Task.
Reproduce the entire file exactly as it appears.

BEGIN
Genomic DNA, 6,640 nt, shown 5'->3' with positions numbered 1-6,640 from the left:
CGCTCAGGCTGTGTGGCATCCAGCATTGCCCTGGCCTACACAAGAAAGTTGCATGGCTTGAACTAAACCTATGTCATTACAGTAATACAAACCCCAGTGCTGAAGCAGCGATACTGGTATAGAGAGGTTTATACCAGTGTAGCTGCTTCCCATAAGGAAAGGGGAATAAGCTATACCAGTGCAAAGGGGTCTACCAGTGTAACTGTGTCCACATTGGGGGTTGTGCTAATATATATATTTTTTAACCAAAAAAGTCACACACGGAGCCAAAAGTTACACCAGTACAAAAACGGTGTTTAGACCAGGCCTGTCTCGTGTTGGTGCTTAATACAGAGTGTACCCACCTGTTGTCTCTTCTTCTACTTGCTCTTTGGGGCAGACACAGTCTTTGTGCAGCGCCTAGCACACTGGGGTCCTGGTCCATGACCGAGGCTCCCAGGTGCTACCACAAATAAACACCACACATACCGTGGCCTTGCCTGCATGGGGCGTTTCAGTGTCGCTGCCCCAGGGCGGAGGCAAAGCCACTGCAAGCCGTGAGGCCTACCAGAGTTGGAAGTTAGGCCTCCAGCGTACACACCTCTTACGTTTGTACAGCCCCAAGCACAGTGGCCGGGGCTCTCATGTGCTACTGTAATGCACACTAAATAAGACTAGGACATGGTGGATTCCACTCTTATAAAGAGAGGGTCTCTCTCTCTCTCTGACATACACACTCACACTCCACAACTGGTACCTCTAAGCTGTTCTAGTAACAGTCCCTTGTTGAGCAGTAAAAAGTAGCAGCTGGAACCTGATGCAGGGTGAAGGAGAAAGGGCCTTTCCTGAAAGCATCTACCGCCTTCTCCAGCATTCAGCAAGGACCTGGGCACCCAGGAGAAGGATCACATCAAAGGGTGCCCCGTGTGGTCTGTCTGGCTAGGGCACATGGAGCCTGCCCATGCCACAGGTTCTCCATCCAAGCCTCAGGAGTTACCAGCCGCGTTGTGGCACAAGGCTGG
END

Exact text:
Genomic DNA, 6,640 nt, shown 5'->3' with positions numbered 1-6,640 from the left:
CGCTCAGGCTGTGTGGCATCCAGCATTGCCCTGGCCTACACAAGAAAGTTGCATGGCTTGAACTAAACCTATGTCATTACAGTAATACAAACCCCAGTGCTGAAGCAGCGATACTGGTATAGAGAGGTTTATACCAGTGTAGCTGCTTCCCATAAGGAAAGGGGAATAAGCTATACCAGTGCAAAGGGGTCTACCAGTGTAACTGTGTCCACATTGGGGGTTGTGCTAATATATATATTTTTTAACCAAAAAAGTCACACACGGAGCCAAAAGTTACACCAGTACAAAAACGGTGTTTAGACCAGGCCTGTCTCGTGTTGGTGCTTAATACAGAGTGTACCCACCTGTTGTCTCTTCTTCTACTTGCTCTTTGGGGCAGACACAGTCTTTGTGCAGCGCCTAGCACACTGGGGTCCTGGTCCATGACCGAGGCTCCCAGGTGCTACCACAAATAAACACCACACATACCGTGGCCTTGCCTGCATGGGGCGTTTCAGTGTCGCTGCCCCAGGGCGGAGGCAAAGCCACTGCAAGCCGTGAGGCCTACCAGAGTTGGAAGTTAGGCCTCCAGCGTACACACCTCTTACGTTTGTACAGCCCCAAGCACAGTGGCCGGGGCTCTCATGTGCTACTGTAATGCACACTAAATAAGACTAGGACATGGTGGATTCCACTCTTATAAAGAGAGGGTCTCTCTCTCTCTCTGACATACACACTCACACTCCACAACTGGTACCTCTAAGCTGTTCTAGTAACAGTCCCTTGTTGAGCAGTAAAAAGTAGCAGCTGGAACCTGATGCAGGGTGAAGGAGAAAGGGCCTTTCCTGAAAGCATCTACCGCCTTCTCCAGCATTCAGCAAGGACCTGGGCACCCAGGAGAAGGATCACATCAAAGGGTGCCCCGTGTGGTCTGTCTGGCTAGGGCACATGGAGCCTGCCCATGCCACAGGTTCTCCATCCAAGCCTCAGGAGTTACCAGCCGCGTTGTGGCACAAGGCTGG